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Payments under Commercial Item Contracts

What types of payments are applicable to commercial item purchases?

A commercial advance payment is a payment made before any performance of work under the contract. The aggregate of these payments may not exceed 15 percent of the contract price. These payments are not subject to penalties for late payment; however, they should be paid on a timely basis. A delivery payment is a payment for accepted supplies or services, including partial deliveries. Delivery payments are subject to penalties for late payment. A commercial interim payment is any payment that is not a commercial advance payment or a delivery payment. Commercial interim payments are not subject to penalties for late payment. A commercial interim payment is made to the contractor after some work has been done, whereas a commercial advance payment is made to the contractor when no work has been done.

Accepting the Payment Document for Processing

What steps does the COR take in processing a payment?

Processing a payment to the contractor involves the following steps:

1. Determining if payment may be processed

2. Inspecting the payment document for completeness

3. Accepting the invoice or notifying the contractor of any defects found in an invoice.

1. Determining if payment can be processed

Prior to processing any payments, at least one of the following must be true:

Acceptance of the product or service must have occurred

Contract performance must have been otherwise completed.

Several documents may need to be obtained in order to determine whether payment can be processed. Necessary documentation may include:

Documentation that supports successful delivery or completion of products and services, including:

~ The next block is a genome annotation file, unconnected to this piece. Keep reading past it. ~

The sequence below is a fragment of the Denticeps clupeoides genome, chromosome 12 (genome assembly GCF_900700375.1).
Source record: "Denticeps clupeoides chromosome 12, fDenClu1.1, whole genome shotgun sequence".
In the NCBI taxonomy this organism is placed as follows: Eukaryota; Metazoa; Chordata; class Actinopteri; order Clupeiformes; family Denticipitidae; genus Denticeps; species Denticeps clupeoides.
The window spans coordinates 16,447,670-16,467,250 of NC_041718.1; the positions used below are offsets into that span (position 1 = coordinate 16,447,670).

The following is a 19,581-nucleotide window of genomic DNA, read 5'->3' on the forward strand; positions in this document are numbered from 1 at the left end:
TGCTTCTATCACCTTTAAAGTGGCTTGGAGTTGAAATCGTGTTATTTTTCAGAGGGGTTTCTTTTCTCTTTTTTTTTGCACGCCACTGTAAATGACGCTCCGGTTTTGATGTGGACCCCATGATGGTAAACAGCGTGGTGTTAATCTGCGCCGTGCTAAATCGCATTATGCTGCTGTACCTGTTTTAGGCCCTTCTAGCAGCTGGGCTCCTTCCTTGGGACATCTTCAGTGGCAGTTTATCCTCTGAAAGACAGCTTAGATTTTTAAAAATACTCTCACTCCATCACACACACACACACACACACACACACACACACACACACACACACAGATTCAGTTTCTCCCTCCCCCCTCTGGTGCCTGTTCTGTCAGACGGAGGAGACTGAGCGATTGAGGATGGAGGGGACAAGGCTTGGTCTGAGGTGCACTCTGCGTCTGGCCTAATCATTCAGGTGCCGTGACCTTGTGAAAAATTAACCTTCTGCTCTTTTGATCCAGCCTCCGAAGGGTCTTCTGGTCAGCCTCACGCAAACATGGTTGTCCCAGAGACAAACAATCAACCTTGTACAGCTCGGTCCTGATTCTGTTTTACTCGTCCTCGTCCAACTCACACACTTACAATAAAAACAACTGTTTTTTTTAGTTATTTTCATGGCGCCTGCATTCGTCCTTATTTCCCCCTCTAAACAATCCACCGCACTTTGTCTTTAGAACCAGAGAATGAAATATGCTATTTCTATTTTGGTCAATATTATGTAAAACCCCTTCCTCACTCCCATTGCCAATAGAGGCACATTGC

- Inspection forms

- Receiving report forms (see Question 311, Chapter 6)

- Commercial shipping documents

- Packing lists.

Documentation of the suspension of performance

Documentation of the application of remedies, such as liquidated damages or rejection of work

Documentation of adjustments to liquidation rates or reductions in progress payments

Documentation of interim or final adjustments to the contract price

Modifications to the contract

Documentation of termination settlements.

2. Inspecting the payment document for completeness

Once a contractor submits an invoice for payment, the COR may be required to:

Inspect the submitted invoices

Determine if the invoice is complete

Determine if the invoice is for a fixed price or cost-type contract.

3. Accepting the invoice or notifying the contractor of any defects found in the invoice

Once an invoice is received, the COR will evaluate the invoice and either accept it or notify the contractor of a deficiency in the invoice. Incomplete or incorrect invoices should be returned to the contractor prior to acceptance for payment. Contractors must be notified of any specific deficiencies:

In writing and

Within seven calendar days after the receipt of invoice.

If the contractor submits an incomplete invoice, the COR should keep a record of the length of the delay getting a corrected invoice from the contractor causes. Once the invoice is corrected, if the original invoice date appears on the corrected invoice, the invoice should be sent to the payment office with the following statement:

After receipt of invoice, the Contracting Office waited days for the contractor to supply necessary information for invoicing. Therefore, the invoice was not proper until, and any interest payment that may be due the contractor shall be based on this later date.

 
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